[24]   Islam, M.A., Islam, M.N., Khan, M.A.S., Rashid, M.H. and Obaidullah, S.M. (2009) Effect of Different Hygienic Condition during Milking on Bacterial Count of Cows’ Milk. Bangladesh Journal of Animal Science, 38, 108-114.
https://doi.org/10.3329/bjas.v38i1-2.9919

[25]   Murphy, S.C. (1996) Sources and Causes of High Bacteria Count in Raw Milk: An Abbreviated Review. Cornell University, Ithaca, 1-4.

[26]   Karuga, S. (2009) Draft Report on Dairy Chain Analysis, Timau Milk Shed. Micro Enterprise Support Program Trust.

[27]   Abebe, B., Zelalem, Y. and Ajebu, N. (2013) Handling, Processing and Utilization of Milk and Milk Products in Ezha District of the Gurage Zone, Southern Ethiopia. Journal Agriculture, Biotechnology and Sustainable Development, 5, 91-98.
https://doi.org/10.5897/JABSD2013.0206

[28]   Younan, M., Zakaria, F., Matthias, M. and Ragge, D. (2007) Camel Dairy in Somalia Limiting Factors and Development Potential. CH-8092 Zurich, Switzerland.
http://www.sciencedirect.com

[29]   Zelalem, Y. (2009) Sanitary Conditions and Microbial Qualities of Dairy Products in Urban and Peri-Urban Dairy Shed of the Central Ethiopia. DEA, Lyon.

[30]   Haile, W., Zelalem, Y. and Yosef, T.G. (2012) Hygienic Practices and Microbiological Quality of Raw Milk Produced under Different Farm Size in Hawassa, Southern Ethiopia. Agricultural Research and Reviews, 1, 132-142.

[31]   Bonfoh, B.C., Roth, A.N., Traore, A., Fane and Farah, Z. (2006) Effect of Washing and Disinfecting Containers on the Microbiological Quality of Fresh Milk Sold in Bamako (Mali). Food Control, 17, 153-161.
https://doi.org/10.1016/j.foodcont.2004.09.015

[32]   Almaz, G., Foster, H.A. and Holzapfel, W.H. (2001) Field Survey and Literature Review on Traditional Fermented Milk Products of Ethiopia. International Journal of Food Microbiology, 68, 173-186. https://doi.org/10.1016/S0168-1605(01)00492-5

[33]   Fekadu, B. (1994) Present Situation and Future Aspects of Milk Production, Milk Handling and Processing of Dairy Products in Southern Ethiopia. Food Production Strategies and Limitations: The Case of Aneno, Bulbula and Dongora in Southern Ethiopia. PhD Dissertation, Agricultural University of Norway, Universitetstunet.

[34]   Alganesh, T. (2002) Traditional Milk and Milk Products Handling Practices and Raw Milk Quality in Eastern Wollega. M.Sc. Thesis, Alemaya University, Dire Dawa.

[35]   Lemma, F. (2004) Assessment of Butter Quality and Butter Making Efficiency of New Churns Compared to Smallholders’ Butter Making Techniques in East Shoa Zone of Oromia, Ethiopia. MSc. Thesis, Alemaya University of Agriculture, Dire Dawa, 113 p.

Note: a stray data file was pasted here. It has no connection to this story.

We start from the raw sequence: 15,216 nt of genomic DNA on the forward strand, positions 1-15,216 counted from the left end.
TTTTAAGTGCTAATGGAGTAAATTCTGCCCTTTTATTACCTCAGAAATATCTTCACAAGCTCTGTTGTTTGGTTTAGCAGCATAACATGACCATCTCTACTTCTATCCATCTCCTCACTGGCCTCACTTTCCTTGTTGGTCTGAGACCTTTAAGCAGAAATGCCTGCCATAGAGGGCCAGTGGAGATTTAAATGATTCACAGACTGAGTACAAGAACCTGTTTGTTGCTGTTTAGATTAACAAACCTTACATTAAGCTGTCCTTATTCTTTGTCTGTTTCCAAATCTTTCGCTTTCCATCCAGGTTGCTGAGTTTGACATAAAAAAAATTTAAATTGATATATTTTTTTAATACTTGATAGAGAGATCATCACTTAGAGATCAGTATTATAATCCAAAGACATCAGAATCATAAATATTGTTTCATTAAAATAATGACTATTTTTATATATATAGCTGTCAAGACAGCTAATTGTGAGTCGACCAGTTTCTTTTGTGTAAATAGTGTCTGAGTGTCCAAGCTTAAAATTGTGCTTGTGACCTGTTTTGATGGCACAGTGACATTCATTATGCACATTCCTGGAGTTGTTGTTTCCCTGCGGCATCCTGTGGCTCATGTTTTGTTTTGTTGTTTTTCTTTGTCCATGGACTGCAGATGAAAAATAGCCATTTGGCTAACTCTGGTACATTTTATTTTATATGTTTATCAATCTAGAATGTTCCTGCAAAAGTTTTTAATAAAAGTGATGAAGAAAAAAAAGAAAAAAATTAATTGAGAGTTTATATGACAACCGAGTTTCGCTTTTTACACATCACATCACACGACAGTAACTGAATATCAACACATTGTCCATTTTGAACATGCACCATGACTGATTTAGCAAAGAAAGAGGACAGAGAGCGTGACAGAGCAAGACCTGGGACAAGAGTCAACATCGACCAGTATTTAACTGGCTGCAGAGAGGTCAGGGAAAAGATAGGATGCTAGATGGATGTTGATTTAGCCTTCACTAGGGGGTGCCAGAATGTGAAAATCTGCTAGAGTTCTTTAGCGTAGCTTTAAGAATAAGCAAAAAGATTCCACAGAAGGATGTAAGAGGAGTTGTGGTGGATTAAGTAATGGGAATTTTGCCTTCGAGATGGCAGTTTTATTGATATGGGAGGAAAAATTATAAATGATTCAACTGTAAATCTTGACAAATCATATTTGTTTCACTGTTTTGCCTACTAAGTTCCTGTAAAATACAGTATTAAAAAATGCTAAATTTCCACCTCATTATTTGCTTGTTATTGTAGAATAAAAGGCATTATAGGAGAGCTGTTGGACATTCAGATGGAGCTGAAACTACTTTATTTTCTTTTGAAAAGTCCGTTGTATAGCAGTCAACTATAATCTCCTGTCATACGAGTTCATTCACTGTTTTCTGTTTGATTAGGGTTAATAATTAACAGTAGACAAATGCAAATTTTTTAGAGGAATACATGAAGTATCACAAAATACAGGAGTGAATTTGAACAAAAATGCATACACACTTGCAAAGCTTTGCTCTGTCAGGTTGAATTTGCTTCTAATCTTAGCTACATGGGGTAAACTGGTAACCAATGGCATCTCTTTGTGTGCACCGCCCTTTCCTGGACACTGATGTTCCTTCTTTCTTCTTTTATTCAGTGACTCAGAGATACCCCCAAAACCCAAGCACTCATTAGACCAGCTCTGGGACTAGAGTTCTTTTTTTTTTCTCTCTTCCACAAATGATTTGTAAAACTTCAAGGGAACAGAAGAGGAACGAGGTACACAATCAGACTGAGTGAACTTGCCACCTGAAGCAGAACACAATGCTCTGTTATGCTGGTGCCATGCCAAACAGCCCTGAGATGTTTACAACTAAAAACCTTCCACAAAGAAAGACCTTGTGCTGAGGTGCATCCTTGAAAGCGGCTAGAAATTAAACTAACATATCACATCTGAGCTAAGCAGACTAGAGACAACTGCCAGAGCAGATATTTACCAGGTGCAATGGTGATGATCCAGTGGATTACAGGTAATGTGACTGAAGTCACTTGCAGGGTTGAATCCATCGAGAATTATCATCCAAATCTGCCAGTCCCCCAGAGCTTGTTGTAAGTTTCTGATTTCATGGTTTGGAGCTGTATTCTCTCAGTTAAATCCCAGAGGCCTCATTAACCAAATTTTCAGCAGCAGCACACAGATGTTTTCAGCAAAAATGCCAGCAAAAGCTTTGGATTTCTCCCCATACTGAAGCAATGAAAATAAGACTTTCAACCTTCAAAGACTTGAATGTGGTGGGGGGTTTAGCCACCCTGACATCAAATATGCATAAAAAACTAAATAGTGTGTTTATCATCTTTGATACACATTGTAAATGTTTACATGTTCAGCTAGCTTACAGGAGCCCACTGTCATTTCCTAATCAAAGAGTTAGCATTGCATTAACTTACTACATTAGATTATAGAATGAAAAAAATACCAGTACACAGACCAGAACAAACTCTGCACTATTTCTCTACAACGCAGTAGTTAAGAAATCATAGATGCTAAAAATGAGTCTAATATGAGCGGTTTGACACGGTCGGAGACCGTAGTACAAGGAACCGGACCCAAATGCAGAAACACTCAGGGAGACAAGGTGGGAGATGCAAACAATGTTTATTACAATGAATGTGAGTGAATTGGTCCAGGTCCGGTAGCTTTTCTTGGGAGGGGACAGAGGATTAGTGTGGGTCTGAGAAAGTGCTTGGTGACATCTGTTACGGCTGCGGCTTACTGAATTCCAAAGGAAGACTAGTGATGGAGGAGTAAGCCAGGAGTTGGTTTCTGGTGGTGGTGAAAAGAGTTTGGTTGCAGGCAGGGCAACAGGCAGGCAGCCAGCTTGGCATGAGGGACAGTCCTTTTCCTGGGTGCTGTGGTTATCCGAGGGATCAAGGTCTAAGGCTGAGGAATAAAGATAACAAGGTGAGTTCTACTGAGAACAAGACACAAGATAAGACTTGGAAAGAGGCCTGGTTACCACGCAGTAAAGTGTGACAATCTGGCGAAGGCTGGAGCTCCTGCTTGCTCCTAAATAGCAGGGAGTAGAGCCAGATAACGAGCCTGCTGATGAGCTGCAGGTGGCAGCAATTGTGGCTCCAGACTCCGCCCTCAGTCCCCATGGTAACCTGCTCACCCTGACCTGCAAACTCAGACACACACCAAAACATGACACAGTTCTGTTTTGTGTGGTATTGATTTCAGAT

[36]   Soler, A., Ponsell, C., DePaz, M. and Nunez, M. (1995) The Microbiological Quality of Milk Produced in the Balearic Islands. International Dairy Journal, 5, 69-74.
https://doi.org/10.1016/0958-6946(94)P1599-9

[37]   Bodman, G.R. and Rice, D.N. (1996) Bacteria in Milk Source and Control. University of Nebraska and United State Department of Agriculture, Lincoln.

[38]   Godefay, B. and Molla, B. (2000) Bacteriological Quality of Raw Milk from Four Dairy Farms and Milk Collection Center in and around Addis Ababa. Berliner und Münchener Tierürztliche Wochenschrift, 113, 13.

[39]   Debebe, W. (2010) Physicochemical Properties and Safety of Street-Vended Milk in and around Addis Ababa City (Kotebe, Bishoftu and Chancho). M.Sc. Thesis, Haramaya University, Haramaya.

[40]   Asaminew, T. and Eyassu, S. (2011) Microbial Quality of Raw Cow’s Milk Collected from Farmers and Dairy Cooperatives in Bahir Dar Zuria and Mecha District, Ethiopia. Agriculture and Biology Journal of North America, 2, 29-33.
https://doi.org/10.5251/abjna.2011.2.1.29.33

[41]   Dodd, F.H. and Phipps, R.H. (1994) Dairy Management and Health. In: Smith, A.J, Eds., Milk Production in Developing Countries, Centre for Tropical Veterinary Medicine, University of Edinburgh, Scotland, UK, 258-271.

[42]   CDC (Center of Disease Control) (2006) Emerging Infectious Diseases.

[43]   Rahel, N. (2008) Traditional and Improved Milk and Milk Products Handling Practices and Compositional and Microbial Quality of Milk and Buttermilk in Delbo Watershed of Wolayta Zone. MSc Thesis, Hawassa University, Hawassa.

[44]   WHO (World Health Organization) (1997) Global Estimation of Food-Borne Disease. World Health Statistics in Raw Milk, International Dairy Federation, Brussels, 8-11.

[45]   Walstra, P., Geurts, T.J., Noomen, A., Jellema, A. and Van Boekel, M.A.J.S. (1999) Dairy Technology: Principles of Milk Properties and Processes. Marcel Dekker, New York, 149-170. https://doi.org/10.1201/9780824746414

 
 
Top